This practice, common on corporate boards, is rare among not-for-profit organizations but is growing slowly because of the increased responsibilities and time demands placed on directors. According to the 2003 survey of boards by The Governance Institute, 88% of hospital and health system boards do not compensate board members. Compensation is most common among boards of Catholic health systems (27%), other systems (15%), County hospitals (37%) and District hospitals (24%). Among Catholic health systems, another 9% compensate selected board members, such as the Board Chair.
A follow-up survey published in November by The Governance Institute and Clark Consulting found little change. Of the 439 organizations that responded (22% response rate), just 12% offer boards cash compensation, with an annual retainer of $8,572 and an average per meeting fee of $528.
If your board is thinking about compensation, consider these questions:
What is our rationale for compensation? Why would compensation make governance more effective?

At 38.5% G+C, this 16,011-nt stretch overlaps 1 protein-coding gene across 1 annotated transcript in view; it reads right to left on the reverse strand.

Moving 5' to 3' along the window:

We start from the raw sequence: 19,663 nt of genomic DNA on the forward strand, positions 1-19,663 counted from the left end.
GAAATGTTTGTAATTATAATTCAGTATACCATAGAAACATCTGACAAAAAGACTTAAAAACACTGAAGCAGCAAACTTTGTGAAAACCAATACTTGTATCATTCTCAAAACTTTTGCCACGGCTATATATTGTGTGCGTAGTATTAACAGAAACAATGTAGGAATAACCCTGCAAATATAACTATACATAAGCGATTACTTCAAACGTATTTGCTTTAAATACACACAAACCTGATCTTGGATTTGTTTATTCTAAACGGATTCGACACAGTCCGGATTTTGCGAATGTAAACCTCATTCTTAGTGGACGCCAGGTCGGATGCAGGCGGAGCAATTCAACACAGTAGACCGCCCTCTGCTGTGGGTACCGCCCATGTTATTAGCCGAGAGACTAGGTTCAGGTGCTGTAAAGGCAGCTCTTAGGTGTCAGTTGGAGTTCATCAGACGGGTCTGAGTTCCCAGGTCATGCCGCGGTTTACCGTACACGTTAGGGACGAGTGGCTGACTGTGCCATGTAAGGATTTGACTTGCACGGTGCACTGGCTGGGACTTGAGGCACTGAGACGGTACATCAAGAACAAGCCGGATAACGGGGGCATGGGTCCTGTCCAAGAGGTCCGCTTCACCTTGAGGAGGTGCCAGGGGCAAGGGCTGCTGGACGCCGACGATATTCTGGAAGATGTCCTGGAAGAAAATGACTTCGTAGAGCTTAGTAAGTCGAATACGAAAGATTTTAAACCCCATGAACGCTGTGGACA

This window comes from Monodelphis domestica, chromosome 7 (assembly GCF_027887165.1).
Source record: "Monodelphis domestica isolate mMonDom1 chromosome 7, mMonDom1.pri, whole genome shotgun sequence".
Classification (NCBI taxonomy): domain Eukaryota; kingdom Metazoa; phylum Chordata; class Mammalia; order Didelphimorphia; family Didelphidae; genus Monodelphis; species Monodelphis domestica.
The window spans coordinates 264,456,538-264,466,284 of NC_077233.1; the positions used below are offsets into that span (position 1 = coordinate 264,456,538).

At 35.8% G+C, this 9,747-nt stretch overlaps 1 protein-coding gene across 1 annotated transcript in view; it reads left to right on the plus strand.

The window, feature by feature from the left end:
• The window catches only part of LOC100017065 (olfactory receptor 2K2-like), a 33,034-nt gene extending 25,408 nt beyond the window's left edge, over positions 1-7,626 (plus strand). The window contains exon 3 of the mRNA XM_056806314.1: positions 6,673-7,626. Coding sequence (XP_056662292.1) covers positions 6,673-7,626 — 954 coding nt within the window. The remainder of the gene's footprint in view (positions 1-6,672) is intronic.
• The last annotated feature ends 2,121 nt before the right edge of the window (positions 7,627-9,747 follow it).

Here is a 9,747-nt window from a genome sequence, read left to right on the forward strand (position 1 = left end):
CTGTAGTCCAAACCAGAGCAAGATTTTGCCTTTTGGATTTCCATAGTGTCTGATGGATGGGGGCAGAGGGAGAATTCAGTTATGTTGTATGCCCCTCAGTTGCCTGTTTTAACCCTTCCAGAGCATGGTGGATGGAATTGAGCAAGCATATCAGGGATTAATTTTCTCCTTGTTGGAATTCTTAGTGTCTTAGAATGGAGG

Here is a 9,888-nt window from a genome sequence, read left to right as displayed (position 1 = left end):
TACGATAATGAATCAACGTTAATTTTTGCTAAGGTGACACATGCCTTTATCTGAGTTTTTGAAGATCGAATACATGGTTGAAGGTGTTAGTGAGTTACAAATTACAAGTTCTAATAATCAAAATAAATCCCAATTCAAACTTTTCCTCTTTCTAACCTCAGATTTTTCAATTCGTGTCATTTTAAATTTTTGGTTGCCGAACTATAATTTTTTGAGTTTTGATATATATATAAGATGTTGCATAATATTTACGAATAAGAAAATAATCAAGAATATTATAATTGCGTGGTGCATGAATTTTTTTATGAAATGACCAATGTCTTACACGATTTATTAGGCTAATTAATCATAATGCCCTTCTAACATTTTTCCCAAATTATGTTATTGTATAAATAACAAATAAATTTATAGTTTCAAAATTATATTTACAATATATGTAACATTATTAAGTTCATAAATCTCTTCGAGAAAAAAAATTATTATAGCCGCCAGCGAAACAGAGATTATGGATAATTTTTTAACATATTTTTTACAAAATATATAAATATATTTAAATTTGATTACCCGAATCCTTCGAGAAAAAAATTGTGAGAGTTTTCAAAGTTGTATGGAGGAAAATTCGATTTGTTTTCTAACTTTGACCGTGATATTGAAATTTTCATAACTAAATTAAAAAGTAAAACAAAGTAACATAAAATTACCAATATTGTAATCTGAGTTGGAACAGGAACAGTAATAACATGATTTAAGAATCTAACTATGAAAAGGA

What has been the experience of other boards in similar organizations that adopted compensation?
Would we be able to recruit and retain highly competent directors better than we can today?
Are there any downsides to compensating board members?
An opinion from legal counsel on the implications for directors’ liability is essential. In addition, how will the community and public regulators, such as the State Attorney General, view compensation for directors? Draft guidelines from IRS (Feb. 2007) say boards generally should not be compensated, and if they are, compensation must be approved by a committee of independent directors.
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